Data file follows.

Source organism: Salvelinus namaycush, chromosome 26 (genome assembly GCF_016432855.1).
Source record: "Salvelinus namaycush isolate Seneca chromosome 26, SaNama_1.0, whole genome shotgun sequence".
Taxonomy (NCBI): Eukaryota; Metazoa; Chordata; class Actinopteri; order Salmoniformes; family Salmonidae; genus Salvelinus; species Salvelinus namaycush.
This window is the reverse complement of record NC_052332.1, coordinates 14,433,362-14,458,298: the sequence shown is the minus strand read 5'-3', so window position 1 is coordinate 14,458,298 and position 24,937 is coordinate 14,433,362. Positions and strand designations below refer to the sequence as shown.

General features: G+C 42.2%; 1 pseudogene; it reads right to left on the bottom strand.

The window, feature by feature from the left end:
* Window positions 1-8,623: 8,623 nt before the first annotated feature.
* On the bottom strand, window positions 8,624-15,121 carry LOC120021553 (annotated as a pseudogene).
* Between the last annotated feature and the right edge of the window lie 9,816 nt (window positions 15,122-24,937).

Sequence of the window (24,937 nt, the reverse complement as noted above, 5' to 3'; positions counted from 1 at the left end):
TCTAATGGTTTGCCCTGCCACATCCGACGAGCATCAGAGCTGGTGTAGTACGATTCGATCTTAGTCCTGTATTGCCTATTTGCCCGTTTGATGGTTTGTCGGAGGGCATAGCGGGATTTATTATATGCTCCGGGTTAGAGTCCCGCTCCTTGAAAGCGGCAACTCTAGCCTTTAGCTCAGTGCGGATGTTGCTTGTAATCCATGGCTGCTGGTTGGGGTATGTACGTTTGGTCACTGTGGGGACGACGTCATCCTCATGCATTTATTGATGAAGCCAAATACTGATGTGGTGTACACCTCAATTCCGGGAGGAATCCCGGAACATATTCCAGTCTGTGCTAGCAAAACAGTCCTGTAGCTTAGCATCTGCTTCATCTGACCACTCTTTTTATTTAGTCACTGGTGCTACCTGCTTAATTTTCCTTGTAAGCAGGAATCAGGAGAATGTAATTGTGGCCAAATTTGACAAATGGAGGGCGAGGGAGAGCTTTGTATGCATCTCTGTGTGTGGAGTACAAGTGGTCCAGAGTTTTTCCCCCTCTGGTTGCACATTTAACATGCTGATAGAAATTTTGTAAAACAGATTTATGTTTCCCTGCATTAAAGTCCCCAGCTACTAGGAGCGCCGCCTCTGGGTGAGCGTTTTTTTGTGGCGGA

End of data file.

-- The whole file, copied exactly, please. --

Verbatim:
Source organism: Salvelinus namaycush, chromosome 26 (genome assembly GCF_016432855.1).
Source record: "Salvelinus namaycush isolate Seneca chromosome 26, SaNama_1.0, whole genome shotgun sequence".
Taxonomy (NCBI): Eukaryota; Metazoa; Chordata; class Actinopteri; order Salmoniformes; family Salmonidae; genus Salvelinus; species Salvelinus namaycush.
This window is the reverse complement of record NC_052332.1, coordinates 14,433,362-14,458,298: the sequence shown is the minus strand read 5'-3', so window position 1 is coordinate 14,458,298 and position 24,937 is coordinate 14,433,362. Positions and strand designations below refer to the sequence as shown.

General features: G+C 42.2%; 1 pseudogene; it reads right to left on the bottom strand.

The window, feature by feature from the left end:
* Window positions 1-8,623: 8,623 nt before the first annotated feature.
* On the bottom strand, window positions 8,624-15,121 carry LOC120021553 (annotated as a pseudogene).
* Between the last annotated feature and the right edge of the window lie 9,816 nt (window positions 15,122-24,937).

Sequence of the window (24,937 nt, the reverse complement as noted above, 5' to 3'; positions counted from 1 at the left end):
TCTAATGGTTTGCCCTGCCACATCCGACGAGCATCAGAGCTGGTGTAGTACGATTCGATCTTAGTCCTGTATTGCCTATTTGCCCGTTTGATGGTTTGTCGGAGGGCATAGCGGGATTTATTATATGCTCCGGGTTAGAGTCCCGCTCCTTGAAAGCGGCAACTCTAGCCTTTAGCTCAGTGCGGATGTTGCTTGTAATCCATGGCTGCTGGTTGGGGTATGTACGTTTGGTCACTGTGGGGACGACGTCATCCTCATGCATTTATTGATGAAGCCAAATACTGATGTGGTGTACACCTCAATTCCGGGAGGAATCCCGGAACATATTCCAGTCTGTGCTAGCAAAACAGTCCTGTAGCTTAGCATCTGCTTCATCTGACCACTCTTTTTATTTAGTCACTGGTGCTACCTGCTTAATTTTCCTTGTAAGCAGGAATCAGGAGAATGTAATTGTGGCCAAATTTGACAAATGGAGGGCGAGGGAGAGCTTTGTATGCATCTCTGTGTGTGGAGTACAAGTGGTCCAGAGTTTTTCCCCCTCTGGTTGCACATTTAACATGCTGATAGAAATTTTGTAAAACAGATTTATGTTTCCCTGCATTAAAGTCCCCAGCTACTAGGAGCGCCGCCTCTGGGTGAGCGTTTTTTTGTGGCGGA